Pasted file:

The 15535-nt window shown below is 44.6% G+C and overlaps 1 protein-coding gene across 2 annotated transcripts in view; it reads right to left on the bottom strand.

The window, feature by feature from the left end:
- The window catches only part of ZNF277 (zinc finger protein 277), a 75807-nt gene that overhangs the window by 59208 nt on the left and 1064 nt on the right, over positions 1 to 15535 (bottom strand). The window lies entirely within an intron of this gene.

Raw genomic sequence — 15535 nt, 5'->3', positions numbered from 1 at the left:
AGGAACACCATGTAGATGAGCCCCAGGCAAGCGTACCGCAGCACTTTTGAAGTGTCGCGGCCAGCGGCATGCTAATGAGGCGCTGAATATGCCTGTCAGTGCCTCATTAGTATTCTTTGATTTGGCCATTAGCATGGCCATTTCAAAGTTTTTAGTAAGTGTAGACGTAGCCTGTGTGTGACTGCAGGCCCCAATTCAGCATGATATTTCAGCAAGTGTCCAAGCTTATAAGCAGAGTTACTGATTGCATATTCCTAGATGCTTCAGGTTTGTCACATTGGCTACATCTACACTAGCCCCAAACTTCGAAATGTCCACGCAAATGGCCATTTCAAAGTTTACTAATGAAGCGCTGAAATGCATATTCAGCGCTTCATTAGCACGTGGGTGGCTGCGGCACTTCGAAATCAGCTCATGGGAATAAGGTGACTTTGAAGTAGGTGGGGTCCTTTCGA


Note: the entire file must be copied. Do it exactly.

The 15535-nt window shown below is 44.6% G+C and overlaps 1 protein-coding gene across 2 annotated transcripts in view; it reads right to left on the bottom strand.

The window, feature by feature from the left end:
- The window catches only part of ZNF277 (zinc finger protein 277), a 75807-nt gene that overhangs the window by 59208 nt on the left and 1064 nt on the right, over positions 1 to 15535 (bottom strand). The window lies entirely within an intron of this gene.

Raw genomic sequence — 15535 nt, 5'->3', positions numbered from 1 at the left:
AGGAACACCATGTAGATGAGCCCCAGGCAAGCGTACCGCAGCACTTTTGAAGTGTCGCGGCCAGCGGCATGCTAATGAGGCGCTGAATATGCCTGTCAGTGCCTCATTAGTATTCTTTGATTTGGCCATTAGCATGGCCATTTCAAAGTTTTTAGTAAGTGTAGACGTAGCCTGTGTGTGACTGCAGGCCCCAATTCAGCATGATATTTCAGCAAGTGTCCAAGCTTATAAGCAGAGTTACTGATTGCATATTCCTAGATGCTTCAGGTTTGTCACATTGGCTACATCTACACTAGCCCCAAACTTCGAAATGTCCACGCAAATGGCCATTTCAAAGTTTACTAATGAAGCGCTGAAATGCATATTCAGCGCTTCATTAGCACGTGGGTGGCTGCGGCACTTCGAAATCAGCTCATGGGAATAAGGTGACTTTGAAGTAGGTGGGGTCCTTTCGA